Strategies for contested family law and divorce hearings on a time budget

time runningHave you ever wondered about counties that have time limits on the presentation of evidence at contested hearings. The Dallas Bar Association featured an article by O’Neil Wysocki Senior Shareholder Michelle O’Neil in its September 2016 issue on Dallas Texas family law and divorce cases. The article is reprinted below. Dallas Bar Association Headnotes September 2016

Our court system is busy and dockets are crowded. Some judges manage this issue by placing time limits, sometimes severe restrictions, on litigants’ presentation of evidence. Handling these time restrictions can make the difference between effective presentation of a case or losing. This is one instance where it is imperative to be familiar with the judge’s preferences and local rules before venturing into unknown territory.

How does an effective attorney handle getting all of the evidence forward in the face of a time crunch in a hearing or trial? Here are the Top 5 Strategies:

Request for Relief

A one-page summary of the rulings that you are requesting from the court at the end of the hearing is essential. This is where you tell the Judge what you want in a fashion that is easy to understand. The request for relief also serves as an outline for all of the presentation of evidence in your case. This is especially true when your client testifies, as you can simply follow the request line by line to efficiently expand on the points you want to make.

Summary of Voluminous Documents

One of my favorite tricks for keeping the presentation efficient is to provide a summary of the point you are making on top of the voluminous exhibit. So, for example, if you are offering bank records to show certain transactions for purchase of jewelry for a paramour, prepare a summary page to go on top of the exhibit with date and page references and quotes from the exhibit. Assuming the summary is accurate, this can speed up presenting the information.

Stipulate as to the admissibility of evidence

When dealing with a professional and courteous opposing counsel, often you can reach an agreement regarding the admissibility of certain exhibits. Financial statements of the parties, medical records, bank statements, photographs, and other common types of evidence can be admitted by prior agreement without having to take the time to cover admissibility predicates.

Be prepared and organized

Preparation in advance is a key to effectively presenting a hearing or trial on a time limit. You should meet with your client and other witnesses in advance to review the time limits and how that may affect the way they answer questions. Also, provide an outline or roadmap to highlight the essential points of the client or witness’ testimony. In my experience, some witnesses tend to be long-winded, maybe because of inexperience testifying or being nervous. This can really hurt a time limited presentation. So, helping the witness understand how to efficiently answer the questions will give back essential minutes. I have even been known to object to “nonresponsive” as to my client’s own testimony if the client goes too far afield. If the witness’ testimony is something that cannot be presented quickly, consider taking the witness’ deposition. This will allow you to present the deposition as an exhibit in evidence and a summary on top (see point #2) without spending time out of your budget to make the point. Another organization tip involves preparing a notebook of exhibits to provide in advance to the Judge, court reporter, and opposing counsel to save time in walking exhibits around the room.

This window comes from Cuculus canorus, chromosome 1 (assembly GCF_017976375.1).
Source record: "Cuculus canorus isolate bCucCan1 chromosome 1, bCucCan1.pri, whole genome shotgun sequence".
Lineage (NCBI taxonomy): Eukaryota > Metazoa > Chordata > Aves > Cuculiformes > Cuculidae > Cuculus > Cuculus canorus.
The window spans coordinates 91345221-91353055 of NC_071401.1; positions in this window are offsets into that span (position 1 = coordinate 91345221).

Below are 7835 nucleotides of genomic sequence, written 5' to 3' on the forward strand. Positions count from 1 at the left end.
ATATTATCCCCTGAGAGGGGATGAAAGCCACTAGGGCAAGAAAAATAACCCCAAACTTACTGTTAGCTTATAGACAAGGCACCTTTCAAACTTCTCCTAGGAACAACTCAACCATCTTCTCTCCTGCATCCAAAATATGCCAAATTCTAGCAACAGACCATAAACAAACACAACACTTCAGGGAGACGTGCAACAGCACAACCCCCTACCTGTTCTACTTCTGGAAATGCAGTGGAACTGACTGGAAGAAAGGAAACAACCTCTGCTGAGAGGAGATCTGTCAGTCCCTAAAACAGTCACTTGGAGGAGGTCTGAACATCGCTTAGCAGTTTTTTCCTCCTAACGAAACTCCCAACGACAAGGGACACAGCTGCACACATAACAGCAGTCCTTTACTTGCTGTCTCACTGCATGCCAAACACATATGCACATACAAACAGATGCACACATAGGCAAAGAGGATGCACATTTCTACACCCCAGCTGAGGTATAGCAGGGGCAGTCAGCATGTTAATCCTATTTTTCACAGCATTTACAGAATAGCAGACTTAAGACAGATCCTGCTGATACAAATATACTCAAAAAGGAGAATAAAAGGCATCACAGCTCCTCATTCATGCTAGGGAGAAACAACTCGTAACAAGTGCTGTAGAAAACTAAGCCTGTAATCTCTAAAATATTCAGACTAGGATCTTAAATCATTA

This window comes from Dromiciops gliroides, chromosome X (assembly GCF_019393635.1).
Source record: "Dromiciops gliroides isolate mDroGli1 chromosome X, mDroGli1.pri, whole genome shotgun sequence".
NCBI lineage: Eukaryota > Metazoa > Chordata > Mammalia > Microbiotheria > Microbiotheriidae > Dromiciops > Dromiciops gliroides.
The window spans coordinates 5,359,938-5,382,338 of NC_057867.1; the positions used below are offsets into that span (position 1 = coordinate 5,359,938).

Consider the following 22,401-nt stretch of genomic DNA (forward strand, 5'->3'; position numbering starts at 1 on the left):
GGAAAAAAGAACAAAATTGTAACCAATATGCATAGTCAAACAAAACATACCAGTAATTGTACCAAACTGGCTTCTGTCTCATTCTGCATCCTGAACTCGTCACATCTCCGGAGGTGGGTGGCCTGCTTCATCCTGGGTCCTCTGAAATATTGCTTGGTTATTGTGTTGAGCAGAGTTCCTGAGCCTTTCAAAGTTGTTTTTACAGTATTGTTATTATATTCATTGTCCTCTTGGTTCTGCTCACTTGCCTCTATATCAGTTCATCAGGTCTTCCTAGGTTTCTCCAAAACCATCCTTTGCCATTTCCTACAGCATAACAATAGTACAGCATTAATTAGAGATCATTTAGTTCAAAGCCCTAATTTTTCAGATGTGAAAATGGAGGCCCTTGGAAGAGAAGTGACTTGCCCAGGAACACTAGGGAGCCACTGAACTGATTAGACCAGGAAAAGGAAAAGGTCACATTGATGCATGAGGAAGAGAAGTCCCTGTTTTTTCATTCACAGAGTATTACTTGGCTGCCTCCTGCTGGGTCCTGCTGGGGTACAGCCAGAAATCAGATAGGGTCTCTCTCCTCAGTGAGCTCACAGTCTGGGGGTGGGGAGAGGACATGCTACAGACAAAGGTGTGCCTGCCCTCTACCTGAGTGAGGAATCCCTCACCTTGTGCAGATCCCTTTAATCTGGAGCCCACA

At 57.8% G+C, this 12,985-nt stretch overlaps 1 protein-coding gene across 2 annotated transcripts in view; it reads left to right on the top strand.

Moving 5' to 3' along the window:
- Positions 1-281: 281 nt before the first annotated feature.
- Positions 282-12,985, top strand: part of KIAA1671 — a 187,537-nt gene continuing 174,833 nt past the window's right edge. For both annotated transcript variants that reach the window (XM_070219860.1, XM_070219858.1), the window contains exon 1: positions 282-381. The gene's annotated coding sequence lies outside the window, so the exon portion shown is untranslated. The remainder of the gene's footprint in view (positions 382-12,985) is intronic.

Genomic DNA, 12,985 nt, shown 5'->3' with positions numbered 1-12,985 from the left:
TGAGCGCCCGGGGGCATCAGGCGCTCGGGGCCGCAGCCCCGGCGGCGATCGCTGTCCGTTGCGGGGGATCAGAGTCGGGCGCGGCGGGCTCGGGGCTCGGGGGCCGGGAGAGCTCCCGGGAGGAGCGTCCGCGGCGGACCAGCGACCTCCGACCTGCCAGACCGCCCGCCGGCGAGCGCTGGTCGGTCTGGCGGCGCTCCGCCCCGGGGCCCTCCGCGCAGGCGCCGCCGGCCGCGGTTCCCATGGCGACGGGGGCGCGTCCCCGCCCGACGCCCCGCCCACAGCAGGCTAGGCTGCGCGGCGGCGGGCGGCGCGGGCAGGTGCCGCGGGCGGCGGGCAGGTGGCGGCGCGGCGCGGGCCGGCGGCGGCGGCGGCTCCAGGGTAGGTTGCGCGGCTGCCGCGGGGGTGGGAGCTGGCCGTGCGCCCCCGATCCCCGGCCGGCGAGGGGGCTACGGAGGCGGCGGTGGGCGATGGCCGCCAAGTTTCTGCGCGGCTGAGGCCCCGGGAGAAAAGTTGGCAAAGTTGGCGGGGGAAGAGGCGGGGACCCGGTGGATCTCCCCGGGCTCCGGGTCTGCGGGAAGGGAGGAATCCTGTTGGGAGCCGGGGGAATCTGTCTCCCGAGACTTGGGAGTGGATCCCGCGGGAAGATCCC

Keep it simple and focused

Staying focused on what is really important to achieving the goal of the hearing or trial is a key to effective presentation. Know how much time you want to budget for each witness, including direct and cross, leaving some extra time in case the other side calls an unexpected witness. If an opposing witness isn’t important or has only a minor contribution to the case, don’t be afraid to ask zero questions and pass the witness. Don’t waste time on non-essential witnesses or issues. Don’t go down rabbit trails that aren’t essential to the goal.

In summary, when presenting a case on a time budget, using every way to get to the point efficiently will increase the effectiveness of your presentation. Judge Doug Robison in Denton County uses the acronym B.L.U.F. for “Bottom Line Up Front”, to illustrate the need to tell the judge from the beginning what the hearing is about. In other words, get to the point quickly.

Tips for fathers in Dallas Texas custody disputes

fatherWhat does a father do when a custody battle looms? The answer is NOT “nothing”. Divorce changes the roles for everyone, especially in traditional families. So fathers who may have relied on the children’s mother to take on certain roles must learn to be involved in those activities as well. Where once the father may have relied on the mother to fill him in on the children’s orthodontist appointment and the size of the child’s shoes, now the father must learn to do those things for himself. Some divorced parents refuse to exchange this kind of information post-divorce, forcing each parent to fend for him or herself even more.

If a custody case is looming, where the parents cannot reach an agreement about co-parenting their children after they are no longer together, the father in a traditional relationship must quickly get up to speed on the details of the children that the mother used to address.

Here are some tips for fathers in custody disputes from Tips for Fathers from Divorcemag.com :

Get familiar with your children’s school. This can be done at anytime. Start tomorrow if you can.

  • Know the name of your child’s teachers.